In a case which underlined the increasingly international flavour of the family courts, the division between two sects of Islam made itself felt as an Ahmahdi husband denied that his marriage to a Sunni Muslim was valid under Pakistani law.
The former couple, who both lived in England, went through an Ahmahdi ‘Nikah’ marriage ceremony at the bride’s home in Lahore, Pakistan, in 2005. The wedding lasted three days; the husband paid a dowry for his new wife and the marriage contract was registered at the local Ahmahdi mosque.
However, after his wife petitioned for divorce and made financial claims against him, the husband insisted that he had always been a bachelor under Pakistani law. Although there are three million Ahmahdis in Pakistan, they are officially categorised as ‘non-Muslims’. They face criminal prosecution if they profess the Islamic faith and cannot even call their places of worship mosques.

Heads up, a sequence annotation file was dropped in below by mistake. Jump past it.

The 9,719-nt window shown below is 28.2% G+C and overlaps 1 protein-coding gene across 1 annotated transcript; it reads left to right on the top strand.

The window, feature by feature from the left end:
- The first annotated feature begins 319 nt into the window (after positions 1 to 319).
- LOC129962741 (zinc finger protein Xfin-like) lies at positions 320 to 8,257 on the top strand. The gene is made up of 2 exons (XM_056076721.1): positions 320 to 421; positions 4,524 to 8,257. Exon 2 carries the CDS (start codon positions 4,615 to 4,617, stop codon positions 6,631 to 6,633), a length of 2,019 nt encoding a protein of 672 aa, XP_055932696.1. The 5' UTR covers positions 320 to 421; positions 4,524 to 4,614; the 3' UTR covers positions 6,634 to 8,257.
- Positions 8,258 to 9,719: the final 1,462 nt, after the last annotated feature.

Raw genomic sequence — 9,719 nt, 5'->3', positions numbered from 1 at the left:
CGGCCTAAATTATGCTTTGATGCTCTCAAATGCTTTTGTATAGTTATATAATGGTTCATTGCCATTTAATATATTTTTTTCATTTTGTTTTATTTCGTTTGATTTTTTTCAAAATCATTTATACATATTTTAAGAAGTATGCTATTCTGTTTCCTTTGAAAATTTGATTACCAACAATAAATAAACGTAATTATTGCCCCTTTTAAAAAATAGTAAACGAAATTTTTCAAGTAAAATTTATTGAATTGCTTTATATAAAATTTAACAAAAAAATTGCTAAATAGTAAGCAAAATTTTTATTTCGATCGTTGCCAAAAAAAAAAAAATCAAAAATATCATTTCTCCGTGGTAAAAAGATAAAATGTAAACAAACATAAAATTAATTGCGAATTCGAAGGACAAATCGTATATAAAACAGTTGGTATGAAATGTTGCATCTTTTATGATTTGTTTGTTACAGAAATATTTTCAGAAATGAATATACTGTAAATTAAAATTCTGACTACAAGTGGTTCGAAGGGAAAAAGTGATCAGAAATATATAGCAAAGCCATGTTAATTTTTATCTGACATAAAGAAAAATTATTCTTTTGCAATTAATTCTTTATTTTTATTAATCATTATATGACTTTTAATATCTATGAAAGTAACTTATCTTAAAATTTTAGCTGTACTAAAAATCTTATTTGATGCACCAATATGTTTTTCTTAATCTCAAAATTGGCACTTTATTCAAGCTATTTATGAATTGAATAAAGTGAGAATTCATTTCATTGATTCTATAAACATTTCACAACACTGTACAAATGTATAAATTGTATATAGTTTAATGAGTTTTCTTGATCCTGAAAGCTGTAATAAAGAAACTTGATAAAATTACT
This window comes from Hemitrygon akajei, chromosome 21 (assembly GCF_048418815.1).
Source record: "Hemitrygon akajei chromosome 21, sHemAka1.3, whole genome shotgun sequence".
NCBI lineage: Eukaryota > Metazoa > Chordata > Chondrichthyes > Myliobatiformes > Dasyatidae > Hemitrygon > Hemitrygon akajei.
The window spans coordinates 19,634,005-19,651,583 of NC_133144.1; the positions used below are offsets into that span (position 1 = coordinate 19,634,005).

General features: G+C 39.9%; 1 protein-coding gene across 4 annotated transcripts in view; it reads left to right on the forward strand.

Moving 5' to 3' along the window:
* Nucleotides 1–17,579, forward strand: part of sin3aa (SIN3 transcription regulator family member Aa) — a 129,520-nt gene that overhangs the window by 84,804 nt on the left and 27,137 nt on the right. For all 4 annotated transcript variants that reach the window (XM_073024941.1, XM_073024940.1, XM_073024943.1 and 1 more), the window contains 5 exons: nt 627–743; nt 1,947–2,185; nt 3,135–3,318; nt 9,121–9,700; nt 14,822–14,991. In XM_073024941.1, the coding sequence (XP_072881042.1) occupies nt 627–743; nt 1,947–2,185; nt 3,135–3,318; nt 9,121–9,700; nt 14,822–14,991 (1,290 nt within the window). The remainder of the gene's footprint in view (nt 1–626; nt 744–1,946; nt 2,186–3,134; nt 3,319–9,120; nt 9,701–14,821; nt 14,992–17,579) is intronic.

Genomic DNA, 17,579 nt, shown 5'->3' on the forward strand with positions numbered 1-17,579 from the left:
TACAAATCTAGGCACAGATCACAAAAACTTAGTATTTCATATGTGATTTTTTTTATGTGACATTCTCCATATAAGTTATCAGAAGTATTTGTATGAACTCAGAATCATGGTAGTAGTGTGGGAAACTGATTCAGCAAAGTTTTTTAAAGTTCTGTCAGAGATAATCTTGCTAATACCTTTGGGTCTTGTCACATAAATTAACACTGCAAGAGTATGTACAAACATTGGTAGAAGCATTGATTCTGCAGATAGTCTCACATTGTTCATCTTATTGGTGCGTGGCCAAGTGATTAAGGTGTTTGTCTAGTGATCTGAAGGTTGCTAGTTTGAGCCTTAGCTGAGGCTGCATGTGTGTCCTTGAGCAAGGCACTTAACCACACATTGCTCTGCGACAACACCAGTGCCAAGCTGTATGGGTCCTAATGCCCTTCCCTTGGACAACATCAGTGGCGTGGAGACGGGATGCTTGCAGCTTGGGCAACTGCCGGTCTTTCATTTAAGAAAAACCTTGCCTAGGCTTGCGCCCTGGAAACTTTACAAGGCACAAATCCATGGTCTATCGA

A world-renowned expert in South Asian law testified that it was doubtful whether a marriage between an Ahmadhi and a Sunni Muslim would be recognised in Pakistan. However, in rejecting the husband’s arguments, the High Court noted that, under English law, there is a ‘strong presumption’ that a marriage is legally binding.
The former couple had lived together for years as man and wife – having two children together – and the husband had not challenged the validity of the marriage until after they separated. All the local formalities had been complied with and the husband’s payment of a dowry was a ‘mark of his respect for the marriage contract’.
The judge concluded, “This marriage has always been treated as a valid marriage in the eyes of the parties, their families and their communities…The wife is entitled to a declaration that the marriage celebrated in Lahore was, at its inception, a valid marriage.” The decision opened the way for the wife to divorce her husband and seek maintenance and other financial provision in an English family court.